Saturday, August 18, 2018
We all get old and the books on how to do this gracefully are many. In the Catholic Peace Weekly a review of a book written by a Seoul Diocesan priest on this issue has gone into a second printing within a month of publication.
Aging is part of life. When we reach middle age, wrinkles occur, energy diminishes, thoughts and attitudes become hardened. When young, we had the strength to listen to others, but with age, even this gets harder. Growing old gracefully is easy to talk about but not so easy in the doing.
Growing Old Gracefully is a guide to lead adults to communicate with 'dignified authority'. Since we are going to age it's best to do it with grace.
One of the traits of the elderly is to spend a great deal of time in the past and little time in the present and future. This mentality will obviously keep the young away and bring loneliness to the elderly. The older we get the more we fear change, but if we remain the same we will regress.
The writer gives us the word Olympics to help remember his 8 recipes for aging with grace. Openness, Listening, Yielding, Modesty (humility), Possessions, Interest, Clean and bright, (Smile, Spirit and Soul).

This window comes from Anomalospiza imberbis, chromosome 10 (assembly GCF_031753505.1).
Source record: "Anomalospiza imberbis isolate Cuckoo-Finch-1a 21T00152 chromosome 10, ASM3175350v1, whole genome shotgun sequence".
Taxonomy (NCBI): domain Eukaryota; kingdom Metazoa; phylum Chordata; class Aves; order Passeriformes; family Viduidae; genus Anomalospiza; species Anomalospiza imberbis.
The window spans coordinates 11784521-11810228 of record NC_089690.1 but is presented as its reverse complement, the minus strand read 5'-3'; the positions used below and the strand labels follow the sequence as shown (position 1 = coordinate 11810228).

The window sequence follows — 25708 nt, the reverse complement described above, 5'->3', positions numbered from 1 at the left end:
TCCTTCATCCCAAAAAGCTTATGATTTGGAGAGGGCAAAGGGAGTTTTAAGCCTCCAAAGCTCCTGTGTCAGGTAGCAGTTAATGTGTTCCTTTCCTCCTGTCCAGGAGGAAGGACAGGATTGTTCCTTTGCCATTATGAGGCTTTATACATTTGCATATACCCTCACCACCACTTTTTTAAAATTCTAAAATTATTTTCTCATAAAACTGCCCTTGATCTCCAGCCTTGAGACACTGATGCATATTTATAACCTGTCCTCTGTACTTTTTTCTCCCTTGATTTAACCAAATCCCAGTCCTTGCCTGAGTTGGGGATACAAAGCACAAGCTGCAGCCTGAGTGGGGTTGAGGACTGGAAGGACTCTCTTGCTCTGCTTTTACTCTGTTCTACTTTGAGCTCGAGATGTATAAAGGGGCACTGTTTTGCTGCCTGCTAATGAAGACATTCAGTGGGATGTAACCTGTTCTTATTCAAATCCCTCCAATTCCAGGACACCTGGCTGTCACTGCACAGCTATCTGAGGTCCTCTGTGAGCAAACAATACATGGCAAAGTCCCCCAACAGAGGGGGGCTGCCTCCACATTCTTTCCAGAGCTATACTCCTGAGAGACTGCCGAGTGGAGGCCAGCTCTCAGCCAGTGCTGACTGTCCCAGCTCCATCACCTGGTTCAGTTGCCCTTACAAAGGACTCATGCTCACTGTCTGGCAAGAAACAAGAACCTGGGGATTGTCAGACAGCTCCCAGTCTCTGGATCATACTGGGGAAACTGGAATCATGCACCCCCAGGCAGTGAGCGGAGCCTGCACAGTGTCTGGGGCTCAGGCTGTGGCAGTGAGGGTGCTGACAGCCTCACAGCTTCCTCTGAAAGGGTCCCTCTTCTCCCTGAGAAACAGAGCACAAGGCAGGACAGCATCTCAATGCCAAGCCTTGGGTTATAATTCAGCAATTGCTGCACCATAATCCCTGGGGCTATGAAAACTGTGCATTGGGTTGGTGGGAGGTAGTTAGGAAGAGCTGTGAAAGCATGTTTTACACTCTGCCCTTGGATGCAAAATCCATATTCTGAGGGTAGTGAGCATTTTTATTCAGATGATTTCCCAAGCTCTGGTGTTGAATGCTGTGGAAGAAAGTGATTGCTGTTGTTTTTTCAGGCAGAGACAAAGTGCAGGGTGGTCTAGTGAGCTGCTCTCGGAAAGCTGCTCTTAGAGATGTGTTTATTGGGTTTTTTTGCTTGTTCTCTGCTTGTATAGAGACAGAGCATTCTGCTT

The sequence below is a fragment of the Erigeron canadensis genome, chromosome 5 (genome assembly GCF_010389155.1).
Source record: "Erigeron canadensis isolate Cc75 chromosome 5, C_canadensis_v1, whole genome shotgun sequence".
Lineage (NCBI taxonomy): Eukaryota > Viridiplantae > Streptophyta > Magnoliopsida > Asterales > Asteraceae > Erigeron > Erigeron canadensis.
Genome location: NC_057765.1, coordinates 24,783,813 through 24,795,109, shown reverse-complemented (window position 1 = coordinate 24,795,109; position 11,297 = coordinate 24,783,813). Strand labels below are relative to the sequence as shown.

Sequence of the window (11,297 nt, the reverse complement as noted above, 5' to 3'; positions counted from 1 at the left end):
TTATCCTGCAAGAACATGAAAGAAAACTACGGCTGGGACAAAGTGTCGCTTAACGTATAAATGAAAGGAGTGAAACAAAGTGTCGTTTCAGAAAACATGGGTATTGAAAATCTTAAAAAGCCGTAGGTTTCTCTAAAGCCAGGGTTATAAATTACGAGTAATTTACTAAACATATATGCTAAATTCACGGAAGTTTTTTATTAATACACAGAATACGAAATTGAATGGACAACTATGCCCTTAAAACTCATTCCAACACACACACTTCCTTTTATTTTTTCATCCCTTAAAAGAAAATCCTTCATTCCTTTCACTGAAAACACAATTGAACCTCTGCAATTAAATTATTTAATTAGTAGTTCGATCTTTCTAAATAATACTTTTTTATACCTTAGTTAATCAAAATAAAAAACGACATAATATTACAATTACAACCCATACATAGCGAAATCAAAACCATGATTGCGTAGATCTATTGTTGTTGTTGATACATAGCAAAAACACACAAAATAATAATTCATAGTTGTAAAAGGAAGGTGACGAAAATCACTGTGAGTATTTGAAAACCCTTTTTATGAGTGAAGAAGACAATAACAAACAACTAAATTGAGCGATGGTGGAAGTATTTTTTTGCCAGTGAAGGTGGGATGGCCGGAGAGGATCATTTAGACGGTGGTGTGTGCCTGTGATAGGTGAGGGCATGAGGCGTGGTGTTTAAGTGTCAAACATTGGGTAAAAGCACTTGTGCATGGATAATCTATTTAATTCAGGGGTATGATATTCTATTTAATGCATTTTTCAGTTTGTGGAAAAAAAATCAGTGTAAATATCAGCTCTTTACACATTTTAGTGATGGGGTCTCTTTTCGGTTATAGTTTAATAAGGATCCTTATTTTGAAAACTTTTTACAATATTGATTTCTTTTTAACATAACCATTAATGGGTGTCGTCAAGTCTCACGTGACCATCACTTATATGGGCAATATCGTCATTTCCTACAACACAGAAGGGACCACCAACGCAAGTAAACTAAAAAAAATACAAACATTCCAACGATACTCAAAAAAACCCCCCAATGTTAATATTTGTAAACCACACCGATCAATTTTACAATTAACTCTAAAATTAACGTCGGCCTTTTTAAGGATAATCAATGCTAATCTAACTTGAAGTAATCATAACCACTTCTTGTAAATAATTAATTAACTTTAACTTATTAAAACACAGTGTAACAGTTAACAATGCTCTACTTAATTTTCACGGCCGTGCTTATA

We need to be open and listen to the stories around us. Opening ourselves is sometimes accompanied by pain but without the pain, we fail to grow inwardly, personally and spiritually. Listening to those around us; stepping back and yielding to others; modesty and humility; not grasping our possessions but emptying ourselves; interest in life; clean and cheerful and finishing with the last chapter on Smiling, Spirit, and Soul.
One strong message of the book is the age question in Korea. How old are you? Unlike the West, Korea is a society with strong formal authority. The senior/junior relationship is very strong and makes for a great deal of formality, lack of spontaneity and naturalness.
We are obsessed with what we possess and often make much of the cultural bias of the young and forget the bias of the elderly. Real authority is not only based on age and position but comes from genuinely dignified and respectful behavior. Adults should not stick only to their own values and worldviews but have an open mind and listen to the opinions of others.
The writer emphasized the importance of the 'inner journey'. When focused on the 'external journey', we're overcome with youthful vigor, external appearance and desire to know the world; he recommends we begin learning to become a 'mature old person' through reading, retreats, prayer, and meditation. "Let's be like the sun during the twilight, passionately painting the the world beautifully."